February 25, 2020

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What it takes to prepare a bid for a national curling championship


Brier Bid Announcement, February 5, 2018, at St. Catharines Golf & Country Club.

From left: Mayor Walter Sendzik, Kay Meilleur, SMG/Meridian Centre; Steve Chenier, Ontario Curling Association; Regional Chair, Alan Caslin; Doug Geddie, Bid Chair; Keith Shaver, St. Catharines Golf & Country Club

It started with the 2017 Scotties, the women’s national curling championship that were held in St Catharines. For the first time, St Catharines was able to host a championship of that size because we have the Meridian Centre with 5,000 seats and all the infrastructure that you need to run an event and telecast it coast to coast.

The Scotties got everyone’s attention. Downtown restaurants had to bring in extra staff. City parking garages were packed. All the hotels were booked solid. And the local politicians trooped in for the closing ceremonies shaking their heads at the magnitude of the event and soaking up the excitement.

From the day they started transforming the Meridian Centre into a curling arena, until the TSN transport trucks un-plugged and headed back down the QEW, it was a two-week extravaganza. And when you crank the numbers, it equates to an economic impact of somewhere around $10 million. Suddenly everyone wanted to host another curling championship. What can we host next?

The Brier.

It’s the grand-daddy of curling in Canada. It goes back to 1927 and has been held in every province and 31 Canadian cities. But never in Niagara. Well, if we can do the Scotties, why not the Brier?

This time around it was easier. When we approached city council and regional council and asked for their support, we were a known commodity. City staff and regional staff joined our bid committee. We met weekly. The St Catharines Downtown Association came on board. They realized the impact a two-week championship downtown could have on their members, especially those on St. Paul street.

Curling is the only national sport (other than the Grey Cup) that comes with a party attached to a purchased ticket. For the Scotties, we held the Heart Stop Lounge at the St Catharines Golf & Country Club, a short three minute bus ride away. The bands played, the players mingled with the fans, and a good time was had by all. But the numbers weren’t what they could have been. A three minute bus ride is three minutes too many.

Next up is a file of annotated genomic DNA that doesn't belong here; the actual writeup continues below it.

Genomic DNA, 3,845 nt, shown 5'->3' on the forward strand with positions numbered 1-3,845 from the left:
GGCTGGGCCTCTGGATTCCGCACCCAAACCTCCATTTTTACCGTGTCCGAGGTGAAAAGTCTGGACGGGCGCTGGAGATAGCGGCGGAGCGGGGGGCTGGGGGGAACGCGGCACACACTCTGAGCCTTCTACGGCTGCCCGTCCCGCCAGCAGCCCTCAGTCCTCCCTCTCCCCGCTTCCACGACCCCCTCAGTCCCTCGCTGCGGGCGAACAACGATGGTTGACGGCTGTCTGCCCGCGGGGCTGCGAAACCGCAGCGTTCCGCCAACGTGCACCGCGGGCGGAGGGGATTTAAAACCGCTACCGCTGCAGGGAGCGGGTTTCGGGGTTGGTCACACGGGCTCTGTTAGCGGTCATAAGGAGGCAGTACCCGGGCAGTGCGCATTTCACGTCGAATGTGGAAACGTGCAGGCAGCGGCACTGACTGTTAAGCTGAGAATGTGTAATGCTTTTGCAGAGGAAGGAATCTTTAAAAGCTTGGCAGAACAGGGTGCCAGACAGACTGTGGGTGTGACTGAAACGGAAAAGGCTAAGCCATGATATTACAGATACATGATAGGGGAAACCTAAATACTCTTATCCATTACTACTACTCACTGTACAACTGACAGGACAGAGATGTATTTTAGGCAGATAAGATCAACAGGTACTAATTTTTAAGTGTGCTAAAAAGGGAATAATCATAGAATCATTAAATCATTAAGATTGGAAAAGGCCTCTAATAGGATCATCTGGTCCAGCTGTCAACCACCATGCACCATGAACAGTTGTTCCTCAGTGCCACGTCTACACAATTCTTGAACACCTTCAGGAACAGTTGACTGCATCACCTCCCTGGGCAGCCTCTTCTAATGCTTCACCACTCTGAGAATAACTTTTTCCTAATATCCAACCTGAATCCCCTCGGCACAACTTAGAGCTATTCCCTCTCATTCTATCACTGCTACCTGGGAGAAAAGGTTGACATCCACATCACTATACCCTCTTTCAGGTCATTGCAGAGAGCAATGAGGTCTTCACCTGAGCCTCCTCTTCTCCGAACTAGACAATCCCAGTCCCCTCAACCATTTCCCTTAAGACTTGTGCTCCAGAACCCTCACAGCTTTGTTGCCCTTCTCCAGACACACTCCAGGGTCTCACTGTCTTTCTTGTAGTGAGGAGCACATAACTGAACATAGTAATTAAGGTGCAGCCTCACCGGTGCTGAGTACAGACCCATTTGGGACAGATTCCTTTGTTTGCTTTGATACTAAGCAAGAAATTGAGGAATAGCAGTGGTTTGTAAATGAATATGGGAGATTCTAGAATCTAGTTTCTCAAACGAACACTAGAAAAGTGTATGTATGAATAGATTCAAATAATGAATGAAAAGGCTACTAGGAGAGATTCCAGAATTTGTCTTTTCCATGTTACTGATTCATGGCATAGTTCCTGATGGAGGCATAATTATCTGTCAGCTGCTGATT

For the Brier, we knew we had to find a better solution for the entertainment venue, known of course, as the Brier Patch. Right opposite the Rankin Bridge entrance to the Meridian Centre is a large parking lot. Why not take over that parking lot, erect the world’s biggest tent, and turn downtown into a Brier Patch, only a few feet away from the curling action?

Many meetings and phone calls later, the owner of the property agreed to let us use the space. The parking lot operator agreed to relocate his monthly parkers. We got estimates on the cost of a tent, with lights and heat. In March! The city agreed to close St. Paul Street. The Downtown Association agreed to involve their members in creating Brier Town, a street festival that would wrap around the Brier Patch. Logistics were discussed about parking, removing snow, and routing traffic. All the hurdles were jumped.

We thought we built a pretty strong package to put in front of Curling Canada to convince them that St Catharines should be the host city for the 2020 Brier. We have 500 keen volunteers, we have a proven arena, we have an innovative Brier Patch and an accompanying street festival, and most importantly we have money – – contributions towards the operating costs donated by the City, the Region, the Downtown Association, and the hospitality industry.

On Thursday, November 1 at 10:30am, Curling Canada held a press conference to announce that Kingston, Ontario will be the host site of the 2020 Brier. How could this be? We’ll never know what went on in the decision room at Curling Canada when they evaluated the bids from St Catharines, Moncton, Kingston and Prince George. I’m sure it was fair, and we were told it was a tough decision among some very compelling bids.

So now what? I think we lick our wounds, and keep the momentum going among all the players who made up our bid team. We need to look at another championship for another year. We need to keep the politicians aware of the value of sports tourism. We need to keep working towards hosting these championships because it profiles the sport and keeps our newer, younger, up-and-coming players aware of the value of competition and the rewards that come from the games they play.

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  • What it takes to prepare a bid for a national curling championship

    By Doug Geddie Time To Read: 3 min